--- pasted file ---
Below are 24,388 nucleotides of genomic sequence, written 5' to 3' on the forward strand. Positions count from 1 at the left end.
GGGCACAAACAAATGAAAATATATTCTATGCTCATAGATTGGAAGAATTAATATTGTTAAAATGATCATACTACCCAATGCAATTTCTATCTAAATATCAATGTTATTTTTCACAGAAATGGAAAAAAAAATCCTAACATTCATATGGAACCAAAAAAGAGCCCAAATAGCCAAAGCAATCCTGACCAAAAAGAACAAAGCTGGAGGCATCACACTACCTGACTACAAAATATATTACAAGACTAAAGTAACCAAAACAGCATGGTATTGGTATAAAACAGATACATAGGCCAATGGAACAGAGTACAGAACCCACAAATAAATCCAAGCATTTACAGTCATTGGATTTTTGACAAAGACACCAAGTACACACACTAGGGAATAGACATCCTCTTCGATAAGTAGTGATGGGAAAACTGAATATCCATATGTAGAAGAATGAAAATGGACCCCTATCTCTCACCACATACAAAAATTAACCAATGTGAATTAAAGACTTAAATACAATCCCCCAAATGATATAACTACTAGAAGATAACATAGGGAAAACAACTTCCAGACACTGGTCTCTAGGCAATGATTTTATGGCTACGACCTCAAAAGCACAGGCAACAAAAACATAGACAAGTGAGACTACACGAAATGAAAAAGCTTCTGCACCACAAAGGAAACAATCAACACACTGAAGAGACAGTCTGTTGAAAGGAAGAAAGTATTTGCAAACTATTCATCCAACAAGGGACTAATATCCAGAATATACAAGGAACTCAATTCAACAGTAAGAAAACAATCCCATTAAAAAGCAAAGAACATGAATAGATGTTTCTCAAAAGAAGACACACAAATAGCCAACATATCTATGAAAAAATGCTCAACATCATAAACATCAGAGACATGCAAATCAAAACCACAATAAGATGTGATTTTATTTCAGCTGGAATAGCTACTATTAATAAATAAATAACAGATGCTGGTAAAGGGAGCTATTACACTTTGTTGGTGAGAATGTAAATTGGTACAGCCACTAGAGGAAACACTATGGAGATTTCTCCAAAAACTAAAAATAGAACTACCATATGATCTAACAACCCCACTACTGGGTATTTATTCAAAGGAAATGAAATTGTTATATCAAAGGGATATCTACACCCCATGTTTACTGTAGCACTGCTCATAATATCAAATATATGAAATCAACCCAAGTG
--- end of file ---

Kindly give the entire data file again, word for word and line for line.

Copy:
Below are 24,388 nucleotides of genomic sequence, written 5' to 3' on the forward strand. Positions count from 1 at the left end.
GGGCACAAACAAATGAAAATATATTCTATGCTCATAGATTGGAAGAATTAATATTGTTAAAATGATCATACTACCCAATGCAATTTCTATCTAAATATCAATGTTATTTTTCACAGAAATGGAAAAAAAAATCCTAACATTCATATGGAACCAAAAAAGAGCCCAAATAGCCAAAGCAATCCTGACCAAAAAGAACAAAGCTGGAGGCATCACACTACCTGACTACAAAATATATTACAAGACTAAAGTAACCAAAACAGCATGGTATTGGTATAAAACAGATACATAGGCCAATGGAACAGAGTACAGAACCCACAAATAAATCCAAGCATTTACAGTCATTGGATTTTTGACAAAGACACCAAGTACACACACTAGGGAATAGACATCCTCTTCGATAAGTAGTGATGGGAAAACTGAATATCCATATGTAGAAGAATGAAAATGGACCCCTATCTCTCACCACATACAAAAATTAACCAATGTGAATTAAAGACTTAAATACAATCCCCCAAATGATATAACTACTAGAAGATAACATAGGGAAAACAACTTCCAGACACTGGTCTCTAGGCAATGATTTTATGGCTACGACCTCAAAAGCACAGGCAACAAAAACATAGACAAGTGAGACTACACGAAATGAAAAAGCTTCTGCACCACAAAGGAAACAATCAACACACTGAAGAGACAGTCTGTTGAAAGGAAGAAAGTATTTGCAAACTATTCATCCAACAAGGGACTAATATCCAGAATATACAAGGAACTCAATTCAACAGTAAGAAAACAATCCCATTAAAAAGCAAAGAACATGAATAGATGTTTCTCAAAAGAAGACACACAAATAGCCAACATATCTATGAAAAAATGCTCAACATCATAAACATCAGAGACATGCAAATCAAAACCACAATAAGATGTGATTTTATTTCAGCTGGAATAGCTACTATTAATAAATAAATAACAGATGCTGGTAAAGGGAGCTATTACACTTTGTTGGTGAGAATGTAAATTGGTACAGCCACTAGAGGAAACACTATGGAGATTTCTCCAAAAACTAAAAATAGAACTACCATATGATCTAACAACCCCACTACTGGGTATTTATTCAAAGGAAATGAAATTGTTATATCAAAGGGATATCTACACCCCATGTTTACTGTAGCACTGCTCATAATATCAAATATATGAAATCAACCCAAGTG